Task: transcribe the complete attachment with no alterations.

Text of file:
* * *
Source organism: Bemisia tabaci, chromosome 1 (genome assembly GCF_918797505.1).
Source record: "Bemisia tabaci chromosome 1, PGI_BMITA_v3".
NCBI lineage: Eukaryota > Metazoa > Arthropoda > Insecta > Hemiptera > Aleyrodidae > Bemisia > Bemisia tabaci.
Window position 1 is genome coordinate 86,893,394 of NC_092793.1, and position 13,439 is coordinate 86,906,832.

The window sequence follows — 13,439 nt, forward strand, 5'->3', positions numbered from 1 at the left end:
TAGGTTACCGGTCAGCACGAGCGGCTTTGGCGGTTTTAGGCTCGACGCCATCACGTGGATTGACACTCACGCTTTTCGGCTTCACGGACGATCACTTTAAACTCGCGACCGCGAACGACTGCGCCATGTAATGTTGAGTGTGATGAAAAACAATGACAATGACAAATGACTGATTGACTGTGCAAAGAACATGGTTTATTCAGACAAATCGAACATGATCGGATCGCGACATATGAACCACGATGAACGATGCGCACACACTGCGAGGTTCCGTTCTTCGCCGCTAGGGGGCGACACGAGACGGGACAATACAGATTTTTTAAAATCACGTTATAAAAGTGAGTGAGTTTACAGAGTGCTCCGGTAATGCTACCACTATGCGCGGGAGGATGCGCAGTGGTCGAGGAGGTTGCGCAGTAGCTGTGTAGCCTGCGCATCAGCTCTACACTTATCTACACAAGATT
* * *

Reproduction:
Source organism: Bemisia tabaci, chromosome 1 (genome assembly GCF_918797505.1).
Source record: "Bemisia tabaci chromosome 1, PGI_BMITA_v3".
NCBI lineage: Eukaryota > Metazoa > Arthropoda > Insecta > Hemiptera > Aleyrodidae > Bemisia > Bemisia tabaci.
Window position 1 is genome coordinate 86,893,394 of NC_092793.1, and position 13,439 is coordinate 86,906,832.

The window sequence follows — 13,439 nt, forward strand, 5'->3', positions numbered from 1 at the left end:
TAGGTTACCGGTCAGCACGAGCGGCTTTGGCGGTTTTAGGCTCGACGCCATCACGTGGATTGACACTCACGCTTTTCGGCTTCACGGACGATCACTTTAAACTCGCGACCGCGAACGACTGCGCCATGTAATGTTGAGTGTGATGAAAAACAATGACAATGACAAATGACTGATTGACTGTGCAAAGAACATGGTTTATTCAGACAAATCGAACATGATCGGATCGCGACATATGAACCACGATGAACGATGCGCACACACTGCGAGGTTCCGTTCTTCGCCGCTAGGGGGCGACACGAGACGGGACAATACAGATTTTTTAAAATCACGTTATAAAAGTGAGTGAGTTTACAGAGTGCTCCGGTAATGCTACCACTATGCGCGGGAGGATGCGCAGTGGTCGAGGAGGTTGCGCAGTAGCTGTGTAGCCTGCGCATCAGCTCTACACTTATCTACACAAGATT